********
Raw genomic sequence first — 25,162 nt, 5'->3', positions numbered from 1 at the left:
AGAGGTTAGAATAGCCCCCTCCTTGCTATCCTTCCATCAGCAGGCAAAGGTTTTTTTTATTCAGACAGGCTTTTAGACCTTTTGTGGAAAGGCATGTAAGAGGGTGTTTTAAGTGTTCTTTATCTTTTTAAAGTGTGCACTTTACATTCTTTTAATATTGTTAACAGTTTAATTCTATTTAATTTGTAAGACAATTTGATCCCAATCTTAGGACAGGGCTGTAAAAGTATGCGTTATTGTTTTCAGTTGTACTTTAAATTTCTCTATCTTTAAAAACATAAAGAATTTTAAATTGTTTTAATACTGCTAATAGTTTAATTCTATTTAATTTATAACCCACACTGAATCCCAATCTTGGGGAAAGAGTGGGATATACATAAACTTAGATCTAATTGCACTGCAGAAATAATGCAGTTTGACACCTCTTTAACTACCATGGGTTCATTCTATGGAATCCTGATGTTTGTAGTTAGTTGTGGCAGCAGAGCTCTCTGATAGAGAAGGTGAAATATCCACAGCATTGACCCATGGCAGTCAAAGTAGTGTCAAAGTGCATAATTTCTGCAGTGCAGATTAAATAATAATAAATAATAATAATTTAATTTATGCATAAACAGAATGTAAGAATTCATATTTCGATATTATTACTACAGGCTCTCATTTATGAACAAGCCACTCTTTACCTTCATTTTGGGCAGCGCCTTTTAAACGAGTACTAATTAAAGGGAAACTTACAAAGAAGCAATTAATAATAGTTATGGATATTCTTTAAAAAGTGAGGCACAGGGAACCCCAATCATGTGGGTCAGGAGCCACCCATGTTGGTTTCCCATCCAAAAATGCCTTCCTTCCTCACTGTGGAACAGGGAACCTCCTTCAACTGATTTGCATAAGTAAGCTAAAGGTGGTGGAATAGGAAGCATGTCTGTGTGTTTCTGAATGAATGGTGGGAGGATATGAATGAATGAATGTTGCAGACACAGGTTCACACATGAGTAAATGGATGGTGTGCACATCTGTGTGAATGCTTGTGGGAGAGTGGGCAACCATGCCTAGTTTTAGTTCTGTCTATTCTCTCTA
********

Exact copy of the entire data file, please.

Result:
Raw genomic sequence first — 25,162 nt, 5'->3', positions numbered from 1 at the left:
AGAGGTTAGAATAGCCCCCTCCTTGCTATCCTTCCATCAGCAGGCAAAGGTTTTTTTTATTCAGACAGGCTTTTAGACCTTTTGTGGAAAGGCATGTAAGAGGGTGTTTTAAGTGTTCTTTATCTTTTTAAAGTGTGCACTTTACATTCTTTTAATATTGTTAACAGTTTAATTCTATTTAATTTGTAAGACAATTTGATCCCAATCTTAGGACAGGGCTGTAAAAGTATGCGTTATTGTTTTCAGTTGTACTTTAAATTTCTCTATCTTTAAAAACATAAAGAATTTTAAATTGTTTTAATACTGCTAATAGTTTAATTCTATTTAATTTATAACCCACACTGAATCCCAATCTTGGGGAAAGAGTGGGATATACATAAACTTAGATCTAATTGCACTGCAGAAATAATGCAGTTTGACACCTCTTTAACTACCATGGGTTCATTCTATGGAATCCTGATGTTTGTAGTTAGTTGTGGCAGCAGAGCTCTCTGATAGAGAAGGTGAAATATCCACAGCATTGACCCATGGCAGTCAAAGTAGTGTCAAAGTGCATAATTTCTGCAGTGCAGATTAAATAATAATAAATAATAATAATTTAATTTATGCATAAACAGAATGTAAGAATTCATATTTCGATATTATTACTACAGGCTCTCATTTATGAACAAGCCACTCTTTACCTTCATTTTGGGCAGCGCCTTTTAAACGAGTACTAATTAAAGGGAAACTTACAAAGAAGCAATTAATAATAGTTATGGATATTCTTTAAAAAGTGAGGCACAGGGAACCCCAATCATGTGGGTCAGGAGCCACCCATGTTGGTTTCCCATCCAAAAATGCCTTCCTTCCTCACTGTGGAACAGGGAACCTCCTTCAACTGATTTGCATAAGTAAGCTAAAGGTGGTGGAATAGGAAGCATGTCTGTGTGTTTCTGAATGAATGGTGGGAGGATATGAATGAATGAATGTTGCAGACACAGGTTCACACATGAGTAAATGGATGGTGTGCACATCTGTGTGAATGCTTGTGGGAGAGTGGGCAACCATGCCTAGTTTTAGTTCTGTCTATTCTCTCTA